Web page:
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File Created: 18-Aug-1986 by Gary R. Foye (GRF)
Last Edit:  10-Sep-2009 by George Owsiacki (GO)

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Name EMORY GULCH Mining Division Cariboo
BCGS Map 093H003
Status Past Producer NTS Map 093H04E
Latitude 053º 03' 56'' UTM 10 (NAD 83)
Longitude 121º 32' 40'' Northing 5880553
Easting 597532
Commodities Gold Deposit Types C01 : Surficial placers
C02 : Buried-channel placers
Tectonic Belt Omineca Terrane Barkerville
Capsule Geology

Placer gold deposits of the Quesnel Highland region, including the former rich producers of the Barkerville Camp, have accounted for a large proportion of British Columbia's alluvial gold production. With the exception of a few producers in the Wingdam area, which are underlain by Upper Triassic sediments correlative with the Nicola Group, almost all the deposits are underlain by the Upper Proterozoic to Lower Paleozoic Snowshoe Group. These predominantly metasedimentary rocks have been metamorphosed to greenschist facies.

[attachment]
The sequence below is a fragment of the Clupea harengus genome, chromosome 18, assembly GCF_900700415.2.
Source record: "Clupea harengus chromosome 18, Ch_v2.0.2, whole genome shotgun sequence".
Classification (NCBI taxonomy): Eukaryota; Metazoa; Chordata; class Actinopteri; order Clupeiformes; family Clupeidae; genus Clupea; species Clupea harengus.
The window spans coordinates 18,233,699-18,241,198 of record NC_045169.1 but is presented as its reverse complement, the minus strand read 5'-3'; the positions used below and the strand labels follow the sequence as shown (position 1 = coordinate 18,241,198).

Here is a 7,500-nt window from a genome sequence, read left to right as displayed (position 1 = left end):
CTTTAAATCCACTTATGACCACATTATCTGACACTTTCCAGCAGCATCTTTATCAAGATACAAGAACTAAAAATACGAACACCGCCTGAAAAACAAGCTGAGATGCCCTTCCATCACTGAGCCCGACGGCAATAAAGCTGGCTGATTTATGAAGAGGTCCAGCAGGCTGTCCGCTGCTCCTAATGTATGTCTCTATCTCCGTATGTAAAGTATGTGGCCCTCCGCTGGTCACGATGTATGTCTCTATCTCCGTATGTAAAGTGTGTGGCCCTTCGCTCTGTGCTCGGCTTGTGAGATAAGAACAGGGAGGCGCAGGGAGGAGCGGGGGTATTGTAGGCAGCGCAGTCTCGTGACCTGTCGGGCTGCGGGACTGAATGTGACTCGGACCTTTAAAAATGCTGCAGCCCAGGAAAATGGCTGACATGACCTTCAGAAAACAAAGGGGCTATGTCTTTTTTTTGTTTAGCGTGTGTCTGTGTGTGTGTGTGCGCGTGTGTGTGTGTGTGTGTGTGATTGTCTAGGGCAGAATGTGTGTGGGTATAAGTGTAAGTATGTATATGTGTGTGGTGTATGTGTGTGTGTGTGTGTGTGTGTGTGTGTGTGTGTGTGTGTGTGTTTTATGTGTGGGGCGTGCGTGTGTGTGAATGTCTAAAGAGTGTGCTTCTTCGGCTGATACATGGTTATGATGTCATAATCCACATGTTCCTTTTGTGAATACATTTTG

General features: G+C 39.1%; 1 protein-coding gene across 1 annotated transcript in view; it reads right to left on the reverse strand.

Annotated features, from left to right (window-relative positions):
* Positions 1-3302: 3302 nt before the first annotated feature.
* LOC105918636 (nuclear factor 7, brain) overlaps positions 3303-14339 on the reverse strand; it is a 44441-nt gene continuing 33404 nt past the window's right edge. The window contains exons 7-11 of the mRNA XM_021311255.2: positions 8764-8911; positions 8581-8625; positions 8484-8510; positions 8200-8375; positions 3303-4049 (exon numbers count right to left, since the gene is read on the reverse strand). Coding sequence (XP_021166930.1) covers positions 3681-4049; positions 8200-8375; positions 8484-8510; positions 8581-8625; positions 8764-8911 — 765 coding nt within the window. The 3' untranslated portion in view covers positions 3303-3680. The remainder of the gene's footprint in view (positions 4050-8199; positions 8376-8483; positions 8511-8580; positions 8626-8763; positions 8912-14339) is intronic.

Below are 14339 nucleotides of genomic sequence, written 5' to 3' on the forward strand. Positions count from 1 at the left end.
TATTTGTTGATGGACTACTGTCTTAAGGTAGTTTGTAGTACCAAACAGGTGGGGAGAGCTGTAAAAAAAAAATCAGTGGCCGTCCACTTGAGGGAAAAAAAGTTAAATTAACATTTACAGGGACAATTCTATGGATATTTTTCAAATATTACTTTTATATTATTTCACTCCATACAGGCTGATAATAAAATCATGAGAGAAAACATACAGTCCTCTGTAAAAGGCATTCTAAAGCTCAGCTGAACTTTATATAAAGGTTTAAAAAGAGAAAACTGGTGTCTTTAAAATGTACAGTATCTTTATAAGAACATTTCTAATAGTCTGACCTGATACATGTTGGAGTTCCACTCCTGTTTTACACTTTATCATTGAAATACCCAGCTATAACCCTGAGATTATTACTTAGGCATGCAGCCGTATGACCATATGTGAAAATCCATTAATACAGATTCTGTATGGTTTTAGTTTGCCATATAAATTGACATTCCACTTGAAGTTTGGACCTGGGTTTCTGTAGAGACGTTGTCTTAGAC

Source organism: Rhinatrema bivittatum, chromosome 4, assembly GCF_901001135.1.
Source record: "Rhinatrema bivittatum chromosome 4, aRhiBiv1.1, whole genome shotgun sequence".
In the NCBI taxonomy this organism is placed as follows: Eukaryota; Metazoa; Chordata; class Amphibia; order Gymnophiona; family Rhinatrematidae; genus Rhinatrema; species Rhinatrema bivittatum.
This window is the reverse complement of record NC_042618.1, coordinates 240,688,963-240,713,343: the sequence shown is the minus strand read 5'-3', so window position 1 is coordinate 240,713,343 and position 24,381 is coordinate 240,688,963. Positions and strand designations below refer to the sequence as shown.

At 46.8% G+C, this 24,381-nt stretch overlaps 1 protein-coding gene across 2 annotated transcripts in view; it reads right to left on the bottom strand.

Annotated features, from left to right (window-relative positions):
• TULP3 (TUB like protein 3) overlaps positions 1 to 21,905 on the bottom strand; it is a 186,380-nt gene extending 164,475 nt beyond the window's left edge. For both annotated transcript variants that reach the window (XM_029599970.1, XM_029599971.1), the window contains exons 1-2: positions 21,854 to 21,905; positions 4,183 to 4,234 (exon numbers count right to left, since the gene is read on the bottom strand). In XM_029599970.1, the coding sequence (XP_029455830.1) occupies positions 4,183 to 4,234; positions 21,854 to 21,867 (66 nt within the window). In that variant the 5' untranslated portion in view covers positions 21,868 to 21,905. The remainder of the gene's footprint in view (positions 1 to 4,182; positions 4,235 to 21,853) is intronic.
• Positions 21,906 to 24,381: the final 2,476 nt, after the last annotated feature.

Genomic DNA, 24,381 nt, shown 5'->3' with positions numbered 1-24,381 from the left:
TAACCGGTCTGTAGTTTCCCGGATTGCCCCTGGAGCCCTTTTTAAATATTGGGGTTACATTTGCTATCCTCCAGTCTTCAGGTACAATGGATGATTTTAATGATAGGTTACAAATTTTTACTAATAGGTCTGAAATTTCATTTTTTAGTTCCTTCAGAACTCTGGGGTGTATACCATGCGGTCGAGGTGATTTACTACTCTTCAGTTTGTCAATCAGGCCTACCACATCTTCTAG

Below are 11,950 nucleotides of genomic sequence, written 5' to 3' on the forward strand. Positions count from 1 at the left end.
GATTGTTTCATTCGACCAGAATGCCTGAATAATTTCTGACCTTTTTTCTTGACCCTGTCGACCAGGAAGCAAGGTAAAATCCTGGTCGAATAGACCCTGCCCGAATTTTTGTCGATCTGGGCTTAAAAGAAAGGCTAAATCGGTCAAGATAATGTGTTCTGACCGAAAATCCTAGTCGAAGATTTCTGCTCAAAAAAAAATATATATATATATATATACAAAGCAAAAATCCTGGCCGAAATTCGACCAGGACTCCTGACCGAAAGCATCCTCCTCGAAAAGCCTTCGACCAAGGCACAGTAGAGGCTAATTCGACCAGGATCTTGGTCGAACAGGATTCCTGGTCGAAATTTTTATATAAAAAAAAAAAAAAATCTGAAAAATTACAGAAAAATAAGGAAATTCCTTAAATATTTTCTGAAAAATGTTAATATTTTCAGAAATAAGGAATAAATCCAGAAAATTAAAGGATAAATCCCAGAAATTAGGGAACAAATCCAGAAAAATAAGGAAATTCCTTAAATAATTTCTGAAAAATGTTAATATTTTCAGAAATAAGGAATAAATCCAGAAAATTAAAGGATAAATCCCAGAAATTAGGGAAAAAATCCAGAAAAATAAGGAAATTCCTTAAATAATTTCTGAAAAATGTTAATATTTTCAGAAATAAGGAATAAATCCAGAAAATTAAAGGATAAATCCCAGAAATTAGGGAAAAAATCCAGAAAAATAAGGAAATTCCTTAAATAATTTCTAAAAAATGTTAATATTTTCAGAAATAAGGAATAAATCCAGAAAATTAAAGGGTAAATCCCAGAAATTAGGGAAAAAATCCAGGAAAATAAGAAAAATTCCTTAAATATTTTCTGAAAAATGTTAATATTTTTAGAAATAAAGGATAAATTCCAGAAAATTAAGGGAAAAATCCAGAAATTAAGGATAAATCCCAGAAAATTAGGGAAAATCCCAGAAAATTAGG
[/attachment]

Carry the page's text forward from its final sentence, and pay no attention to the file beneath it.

Placer gold deposits in the region are generally found in relatively young Pleistocene gravels. The morphology and mineral associations of the gold suggests that it was derived locally, the most obvious sources are the numerous auriferous veins in the Downey succession of the Snowshoe Group.

Emory Gulch is located about 1.8 kilometres west of Barkerville. A small amount of placer gold production is recorded for Emory Gulch from 1936-45 and totalled 2239 grams gold (Bulletin 28).

"Data from the Cariboo mining district indicate that supergene leaching of gold dispersed within massive sulphides by Tertiary deep weathering followed by Cenozoic erosion is the most likely explanation for the occurrence of coarse gold nuggets in Quaternary sediments" (Exploration in British Columbia 1989, page 147).

EMPR AR 1926-167; 1927-166; 1928-194; 1941-86; 1942-85; 1949-241; 1952-236; 1953-175; 1963-132
EMPR EXPL 1989-147-169
EMPR BULL *28, pp. 21,25; 38; 47
EMPR FIELDWORK 1990, pp. 331-356; 1992, pp. 463-473
GSC OF 844
EMPR PFD 681607